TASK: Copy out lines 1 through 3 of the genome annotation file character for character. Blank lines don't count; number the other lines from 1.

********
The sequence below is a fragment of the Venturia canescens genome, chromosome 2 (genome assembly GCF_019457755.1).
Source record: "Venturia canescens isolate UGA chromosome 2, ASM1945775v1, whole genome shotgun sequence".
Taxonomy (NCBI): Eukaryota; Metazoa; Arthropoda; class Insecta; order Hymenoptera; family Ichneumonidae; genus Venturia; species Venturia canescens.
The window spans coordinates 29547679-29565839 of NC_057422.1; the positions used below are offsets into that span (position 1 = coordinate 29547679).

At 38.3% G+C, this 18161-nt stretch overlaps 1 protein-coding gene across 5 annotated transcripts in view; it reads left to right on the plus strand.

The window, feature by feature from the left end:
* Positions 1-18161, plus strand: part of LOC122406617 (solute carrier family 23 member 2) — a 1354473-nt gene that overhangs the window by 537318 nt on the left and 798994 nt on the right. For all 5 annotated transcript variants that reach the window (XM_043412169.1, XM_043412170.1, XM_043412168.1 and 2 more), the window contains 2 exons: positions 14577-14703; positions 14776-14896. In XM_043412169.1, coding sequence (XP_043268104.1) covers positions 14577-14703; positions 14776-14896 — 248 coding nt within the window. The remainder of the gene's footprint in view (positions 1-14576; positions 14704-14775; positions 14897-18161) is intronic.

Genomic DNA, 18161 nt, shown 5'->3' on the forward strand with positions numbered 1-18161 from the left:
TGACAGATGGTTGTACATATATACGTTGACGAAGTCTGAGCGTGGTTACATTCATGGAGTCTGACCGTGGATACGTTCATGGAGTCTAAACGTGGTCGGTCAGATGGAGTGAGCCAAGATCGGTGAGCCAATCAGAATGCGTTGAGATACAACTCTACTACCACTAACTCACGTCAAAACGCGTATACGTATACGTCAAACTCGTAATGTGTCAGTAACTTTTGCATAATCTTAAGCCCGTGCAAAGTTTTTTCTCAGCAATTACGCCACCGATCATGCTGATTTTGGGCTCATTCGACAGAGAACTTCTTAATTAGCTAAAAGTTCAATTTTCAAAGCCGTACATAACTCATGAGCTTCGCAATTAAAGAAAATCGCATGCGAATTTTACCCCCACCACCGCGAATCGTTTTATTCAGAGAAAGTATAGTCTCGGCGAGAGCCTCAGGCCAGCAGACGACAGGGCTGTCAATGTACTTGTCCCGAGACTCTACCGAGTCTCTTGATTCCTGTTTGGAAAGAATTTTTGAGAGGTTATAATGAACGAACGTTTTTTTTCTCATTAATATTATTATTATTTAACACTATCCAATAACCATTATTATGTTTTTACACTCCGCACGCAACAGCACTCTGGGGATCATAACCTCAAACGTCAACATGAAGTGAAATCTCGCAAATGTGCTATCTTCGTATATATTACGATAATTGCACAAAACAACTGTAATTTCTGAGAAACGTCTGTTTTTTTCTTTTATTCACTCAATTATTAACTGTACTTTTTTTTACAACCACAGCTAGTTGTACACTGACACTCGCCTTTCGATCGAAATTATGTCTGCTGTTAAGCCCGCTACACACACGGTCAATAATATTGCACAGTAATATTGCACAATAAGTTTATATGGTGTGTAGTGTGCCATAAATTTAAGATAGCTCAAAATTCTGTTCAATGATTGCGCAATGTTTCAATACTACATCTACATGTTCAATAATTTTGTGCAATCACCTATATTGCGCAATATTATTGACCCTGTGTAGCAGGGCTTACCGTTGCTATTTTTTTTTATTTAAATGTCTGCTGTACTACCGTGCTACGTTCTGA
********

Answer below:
The sequence below is a fragment of the Venturia canescens genome, chromosome 2 (genome assembly GCF_019457755.1).
Source record: "Venturia canescens isolate UGA chromosome 2, ASM1945775v1, whole genome shotgun sequence".
Taxonomy (NCBI): Eukaryota; Metazoa; Arthropoda; class Insecta; order Hymenoptera; family Ichneumonidae; genus Venturia; species Venturia canescens.